"Honestly, if they said I could have come back into the same job on the same wages after the tournament I probably would have taken it. Don’t get me wrong you can get big paydays off the UFC too, but just by the time they come around you owe most of the money out already."

It’s cruelly ironic that Daly has been forced from the sport due to a brain injury.

Daly brought Safe MMA to Ireland in 2013, which introduced a minimum safety standard to the Irish MMA. Since the death of Joao Carvalho in April last year, along with the Safe MMA Ireland team, Daly has helped the safety standards in the national sport become the best in the world.

"When I first heard about the brain issue and that I would have to retire, I did think for awhile that I would keep it to myself. I don’t know, I felt that maybe I’d be doing wrong by the sport if I went public with it.

"I didn't want to damage the reputation of the sport. In my head, I was thinking that people would poke fun at the fact that I have been talking about safety in the sport for so long only to end up with a brain injury. All of these things go through your head.

"Eventually I just decided that the best thing for me to do was to talk about it. All sports have their dangers, but I think it’s an amazing thing that I have been flagged and I've been made aware of my situation. We have things in place to stop people who are at risk from competing in Irish MMA and that should be celebrated."

You can’t help but think of how good it would be if every retired fighter left the game in the same shape as Daly.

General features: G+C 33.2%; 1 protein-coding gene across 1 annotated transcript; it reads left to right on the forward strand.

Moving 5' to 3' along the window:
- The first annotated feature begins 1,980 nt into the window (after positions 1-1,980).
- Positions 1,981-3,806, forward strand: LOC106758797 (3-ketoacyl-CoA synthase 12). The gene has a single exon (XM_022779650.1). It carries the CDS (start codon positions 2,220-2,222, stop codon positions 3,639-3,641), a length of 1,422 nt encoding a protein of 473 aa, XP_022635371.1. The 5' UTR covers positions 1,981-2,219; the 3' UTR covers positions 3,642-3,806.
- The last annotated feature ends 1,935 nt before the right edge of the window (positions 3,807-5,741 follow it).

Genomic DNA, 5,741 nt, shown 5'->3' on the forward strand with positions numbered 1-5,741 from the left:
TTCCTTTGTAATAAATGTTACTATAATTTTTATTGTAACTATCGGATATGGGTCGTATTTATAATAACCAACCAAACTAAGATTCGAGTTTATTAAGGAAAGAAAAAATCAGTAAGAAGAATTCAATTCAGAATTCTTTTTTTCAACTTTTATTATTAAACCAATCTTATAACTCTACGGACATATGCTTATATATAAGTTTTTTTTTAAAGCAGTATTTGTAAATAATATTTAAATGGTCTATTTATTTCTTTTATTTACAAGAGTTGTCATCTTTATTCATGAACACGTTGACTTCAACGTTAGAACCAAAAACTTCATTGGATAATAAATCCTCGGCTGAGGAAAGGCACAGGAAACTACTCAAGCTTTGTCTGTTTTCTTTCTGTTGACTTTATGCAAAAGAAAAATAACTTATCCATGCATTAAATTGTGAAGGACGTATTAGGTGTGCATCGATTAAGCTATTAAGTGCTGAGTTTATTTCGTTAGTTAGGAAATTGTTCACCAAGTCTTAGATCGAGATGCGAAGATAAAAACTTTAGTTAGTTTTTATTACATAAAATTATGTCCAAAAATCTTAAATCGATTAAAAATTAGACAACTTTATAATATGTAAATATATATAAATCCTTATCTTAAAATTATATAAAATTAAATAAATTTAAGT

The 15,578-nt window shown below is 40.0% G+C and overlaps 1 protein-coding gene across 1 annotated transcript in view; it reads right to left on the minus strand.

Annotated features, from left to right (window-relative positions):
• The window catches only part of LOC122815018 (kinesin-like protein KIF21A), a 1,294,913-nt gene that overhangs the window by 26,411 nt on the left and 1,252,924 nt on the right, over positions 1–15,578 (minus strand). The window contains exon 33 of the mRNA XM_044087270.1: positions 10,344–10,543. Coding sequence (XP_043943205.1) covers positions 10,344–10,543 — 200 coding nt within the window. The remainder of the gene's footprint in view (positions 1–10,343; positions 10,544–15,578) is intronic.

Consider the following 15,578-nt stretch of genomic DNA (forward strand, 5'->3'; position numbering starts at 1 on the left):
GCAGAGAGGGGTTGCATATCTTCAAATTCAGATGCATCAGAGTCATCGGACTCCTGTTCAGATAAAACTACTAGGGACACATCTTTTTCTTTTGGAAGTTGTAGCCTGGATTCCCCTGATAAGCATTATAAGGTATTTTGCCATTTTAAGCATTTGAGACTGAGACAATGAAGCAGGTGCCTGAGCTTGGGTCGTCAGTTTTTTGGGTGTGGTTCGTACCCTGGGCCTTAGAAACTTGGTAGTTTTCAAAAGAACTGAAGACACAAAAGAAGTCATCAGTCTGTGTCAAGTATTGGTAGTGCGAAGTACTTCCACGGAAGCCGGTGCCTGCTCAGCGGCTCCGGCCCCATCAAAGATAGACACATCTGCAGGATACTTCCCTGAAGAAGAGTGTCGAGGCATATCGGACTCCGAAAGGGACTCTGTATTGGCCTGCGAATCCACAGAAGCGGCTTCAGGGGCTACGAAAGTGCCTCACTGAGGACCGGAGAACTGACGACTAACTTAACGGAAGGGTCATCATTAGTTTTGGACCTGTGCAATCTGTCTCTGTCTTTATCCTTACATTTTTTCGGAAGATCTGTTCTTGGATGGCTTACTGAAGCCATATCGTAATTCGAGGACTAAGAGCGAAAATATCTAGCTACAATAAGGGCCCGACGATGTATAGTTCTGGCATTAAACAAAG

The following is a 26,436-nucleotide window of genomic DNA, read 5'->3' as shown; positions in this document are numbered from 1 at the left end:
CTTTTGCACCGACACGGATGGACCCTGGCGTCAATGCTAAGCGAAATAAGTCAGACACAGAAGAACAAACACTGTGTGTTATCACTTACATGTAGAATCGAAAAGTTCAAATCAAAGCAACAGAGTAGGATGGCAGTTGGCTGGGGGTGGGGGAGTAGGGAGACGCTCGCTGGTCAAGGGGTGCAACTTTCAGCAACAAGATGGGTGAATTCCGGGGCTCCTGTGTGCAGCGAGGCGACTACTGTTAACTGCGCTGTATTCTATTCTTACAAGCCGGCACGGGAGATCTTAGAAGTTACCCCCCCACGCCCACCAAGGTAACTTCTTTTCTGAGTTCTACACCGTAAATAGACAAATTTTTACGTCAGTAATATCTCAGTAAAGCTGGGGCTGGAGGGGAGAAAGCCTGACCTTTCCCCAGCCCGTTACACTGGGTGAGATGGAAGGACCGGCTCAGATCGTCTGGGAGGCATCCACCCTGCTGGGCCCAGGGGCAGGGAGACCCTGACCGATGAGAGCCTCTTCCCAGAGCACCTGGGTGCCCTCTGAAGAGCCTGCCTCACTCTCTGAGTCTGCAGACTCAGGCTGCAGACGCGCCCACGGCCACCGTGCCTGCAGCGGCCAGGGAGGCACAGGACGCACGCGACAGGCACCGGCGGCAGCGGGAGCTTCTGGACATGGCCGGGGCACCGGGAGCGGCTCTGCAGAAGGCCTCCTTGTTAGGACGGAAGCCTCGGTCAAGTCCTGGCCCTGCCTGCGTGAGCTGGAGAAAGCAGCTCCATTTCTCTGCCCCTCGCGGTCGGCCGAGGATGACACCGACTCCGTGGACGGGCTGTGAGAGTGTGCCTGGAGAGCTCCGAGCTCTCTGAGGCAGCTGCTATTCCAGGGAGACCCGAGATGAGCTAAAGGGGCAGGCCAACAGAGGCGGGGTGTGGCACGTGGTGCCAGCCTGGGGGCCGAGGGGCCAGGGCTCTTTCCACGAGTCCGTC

Healthy, in good spirits, with full use of her body and no audible speech impediment, with the new safety criteria, the possibilities of having stuttering, physically challenged former fighters have slimmed down. As far as Daly's physician is concerned, her brain injury will never have an impact on the way she lives her life.

For Daly, the health scare has only strengthened her resolve to safeguard the sport for future competitors. With the extra time on her hands, Daly hopes to work with the sport’s international governing body, the International Mixed Martial Arts Association, IMMAF.

"I'm genuinely interested in the growth of the sport and moving it in the right direction. I'm definitely interested in helping IMMAF giving the world a better understanding of the sport.

"It’s hard to see myself making a living off that alone, but I still definitely want to be involved in MMA. I don’t care if it takes me doing ten small jobs to make up what I need to get by, once I can still be close to the sport. I’m very interested in the nutrition side of the sport too, so I think my practical experience will help me move into some kind of role with that as well."